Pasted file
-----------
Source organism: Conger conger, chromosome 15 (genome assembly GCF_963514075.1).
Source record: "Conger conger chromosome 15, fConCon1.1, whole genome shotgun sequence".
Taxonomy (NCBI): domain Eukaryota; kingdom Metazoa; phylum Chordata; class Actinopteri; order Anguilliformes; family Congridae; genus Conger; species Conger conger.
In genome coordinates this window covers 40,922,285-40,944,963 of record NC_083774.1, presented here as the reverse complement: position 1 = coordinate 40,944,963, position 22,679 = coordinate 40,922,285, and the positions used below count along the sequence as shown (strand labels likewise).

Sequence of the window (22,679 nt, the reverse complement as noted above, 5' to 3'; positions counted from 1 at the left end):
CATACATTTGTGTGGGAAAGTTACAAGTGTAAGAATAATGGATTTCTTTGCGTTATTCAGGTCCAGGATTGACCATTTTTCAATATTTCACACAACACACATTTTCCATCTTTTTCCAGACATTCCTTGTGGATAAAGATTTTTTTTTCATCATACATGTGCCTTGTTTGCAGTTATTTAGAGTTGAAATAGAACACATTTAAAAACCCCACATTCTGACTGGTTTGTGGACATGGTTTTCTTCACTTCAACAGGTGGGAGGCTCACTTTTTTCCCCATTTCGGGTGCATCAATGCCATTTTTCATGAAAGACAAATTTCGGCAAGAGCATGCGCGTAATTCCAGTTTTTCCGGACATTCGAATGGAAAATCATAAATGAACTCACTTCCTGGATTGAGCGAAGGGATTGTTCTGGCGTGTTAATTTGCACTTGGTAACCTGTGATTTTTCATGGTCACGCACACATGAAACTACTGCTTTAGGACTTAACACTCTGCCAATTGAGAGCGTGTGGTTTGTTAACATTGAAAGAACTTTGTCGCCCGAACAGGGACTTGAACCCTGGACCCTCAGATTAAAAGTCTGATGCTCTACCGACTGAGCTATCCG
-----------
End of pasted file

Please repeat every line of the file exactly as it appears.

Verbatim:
Source organism: Conger conger, chromosome 15 (genome assembly GCF_963514075.1).
Source record: "Conger conger chromosome 15, fConCon1.1, whole genome shotgun sequence".
Taxonomy (NCBI): domain Eukaryota; kingdom Metazoa; phylum Chordata; class Actinopteri; order Anguilliformes; family Congridae; genus Conger; species Conger conger.
In genome coordinates this window covers 40,922,285-40,944,963 of record NC_083774.1, presented here as the reverse complement: position 1 = coordinate 40,944,963, position 22,679 = coordinate 40,922,285, and the positions used below count along the sequence as shown (strand labels likewise).

Sequence of the window (22,679 nt, the reverse complement as noted above, 5' to 3'; positions counted from 1 at the left end):
CATACATTTGTGTGGGAAAGTTACAAGTGTAAGAATAATGGATTTCTTTGCGTTATTCAGGTCCAGGATTGACCATTTTTCAATATTTCACACAACACACATTTTCCATCTTTTTCCAGACATTCCTTGTGGATAAAGATTTTTTTTTCATCATACATGTGCCTTGTTTGCAGTTATTTAGAGTTGAAATAGAACACATTTAAAAACCCCACATTCTGACTGGTTTGTGGACATGGTTTTCTTCACTTCAACAGGTGGGAGGCTCACTTTTTTCCCCATTTCGGGTGCATCAATGCCATTTTTCATGAAAGACAAATTTCGGCAAGAGCATGCGCGTAATTCCAGTTTTTCCGGACATTCGAATGGAAAATCATAAATGAACTCACTTCCTGGATTGAGCGAAGGGATTGTTCTGGCGTGTTAATTTGCACTTGGTAACCTGTGATTTTTCATGGTCACGCACACATGAAACTACTGCTTTAGGACTTAACACTCTGCCAATTGAGAGCGTGTGGTTTGTTAACATTGAAAGAACTTTGTCGCCCGAACAGGGACTTGAACCCTGGACCCTCAGATTAAAAGTCTGATGCTCTACCGACTGAGCTATCCG